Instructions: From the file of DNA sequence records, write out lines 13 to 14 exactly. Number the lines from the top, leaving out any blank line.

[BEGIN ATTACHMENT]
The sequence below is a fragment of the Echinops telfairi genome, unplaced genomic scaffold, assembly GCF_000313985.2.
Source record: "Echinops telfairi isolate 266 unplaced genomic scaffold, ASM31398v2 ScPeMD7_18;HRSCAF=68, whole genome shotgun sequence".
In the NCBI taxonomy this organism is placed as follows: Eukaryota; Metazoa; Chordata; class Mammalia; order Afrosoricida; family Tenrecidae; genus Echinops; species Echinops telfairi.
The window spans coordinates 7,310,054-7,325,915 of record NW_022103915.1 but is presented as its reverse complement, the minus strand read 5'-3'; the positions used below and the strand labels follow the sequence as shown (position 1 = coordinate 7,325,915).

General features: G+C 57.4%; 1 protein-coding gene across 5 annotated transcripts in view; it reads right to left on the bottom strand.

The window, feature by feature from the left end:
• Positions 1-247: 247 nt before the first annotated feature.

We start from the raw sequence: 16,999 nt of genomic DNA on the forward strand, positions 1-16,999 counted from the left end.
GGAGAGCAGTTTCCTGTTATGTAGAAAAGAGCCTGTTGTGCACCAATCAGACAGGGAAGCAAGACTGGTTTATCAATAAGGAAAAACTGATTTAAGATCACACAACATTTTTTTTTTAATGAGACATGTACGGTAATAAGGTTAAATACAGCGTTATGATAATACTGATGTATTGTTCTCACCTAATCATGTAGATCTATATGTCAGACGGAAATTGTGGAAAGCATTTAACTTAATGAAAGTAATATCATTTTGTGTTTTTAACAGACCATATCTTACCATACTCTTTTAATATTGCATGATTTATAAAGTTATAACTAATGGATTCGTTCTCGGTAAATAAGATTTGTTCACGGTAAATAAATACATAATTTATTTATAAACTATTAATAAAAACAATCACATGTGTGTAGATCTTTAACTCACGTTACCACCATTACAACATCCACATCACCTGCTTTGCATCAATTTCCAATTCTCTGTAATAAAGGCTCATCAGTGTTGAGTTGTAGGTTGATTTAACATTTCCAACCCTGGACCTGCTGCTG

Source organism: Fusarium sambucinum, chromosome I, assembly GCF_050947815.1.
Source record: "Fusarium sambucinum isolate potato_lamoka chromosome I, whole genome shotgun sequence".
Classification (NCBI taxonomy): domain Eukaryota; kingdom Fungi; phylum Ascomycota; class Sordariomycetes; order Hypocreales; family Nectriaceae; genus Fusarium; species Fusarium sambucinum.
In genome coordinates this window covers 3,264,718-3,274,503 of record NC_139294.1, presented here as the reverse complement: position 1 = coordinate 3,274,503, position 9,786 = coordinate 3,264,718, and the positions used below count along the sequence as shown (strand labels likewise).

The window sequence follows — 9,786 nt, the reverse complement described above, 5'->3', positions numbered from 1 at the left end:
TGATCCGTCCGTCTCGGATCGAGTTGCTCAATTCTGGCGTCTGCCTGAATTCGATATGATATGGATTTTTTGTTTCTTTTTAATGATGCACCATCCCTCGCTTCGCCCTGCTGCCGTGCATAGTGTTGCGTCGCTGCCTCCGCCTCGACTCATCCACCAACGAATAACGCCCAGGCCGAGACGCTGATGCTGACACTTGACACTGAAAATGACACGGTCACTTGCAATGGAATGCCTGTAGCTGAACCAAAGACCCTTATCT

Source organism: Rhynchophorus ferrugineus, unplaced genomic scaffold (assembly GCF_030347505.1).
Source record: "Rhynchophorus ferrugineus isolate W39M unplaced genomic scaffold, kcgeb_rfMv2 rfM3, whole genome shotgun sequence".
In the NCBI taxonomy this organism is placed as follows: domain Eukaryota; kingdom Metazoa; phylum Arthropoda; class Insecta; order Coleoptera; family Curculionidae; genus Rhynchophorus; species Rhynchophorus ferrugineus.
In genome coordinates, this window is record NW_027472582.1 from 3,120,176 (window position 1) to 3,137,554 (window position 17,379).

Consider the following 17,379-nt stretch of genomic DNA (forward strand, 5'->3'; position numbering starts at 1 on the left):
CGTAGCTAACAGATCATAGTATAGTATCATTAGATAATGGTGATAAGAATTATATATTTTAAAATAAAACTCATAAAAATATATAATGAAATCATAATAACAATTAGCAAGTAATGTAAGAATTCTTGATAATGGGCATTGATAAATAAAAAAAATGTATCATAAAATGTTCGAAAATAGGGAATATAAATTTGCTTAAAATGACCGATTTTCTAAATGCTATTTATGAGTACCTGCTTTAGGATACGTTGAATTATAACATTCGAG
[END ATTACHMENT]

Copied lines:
In genome coordinates this window covers 3,264,718-3,274,503 of record NC_139294.1, presented here as the reverse complement: position 1 = coordinate 3,274,503, position 9,786 = coordinate 3,264,718, and the positions used below count along the sequence as shown (strand labels likewise).

The window sequence follows — 9,786 nt, the reverse complement described above, 5'->3', positions numbered from 1 at the left end: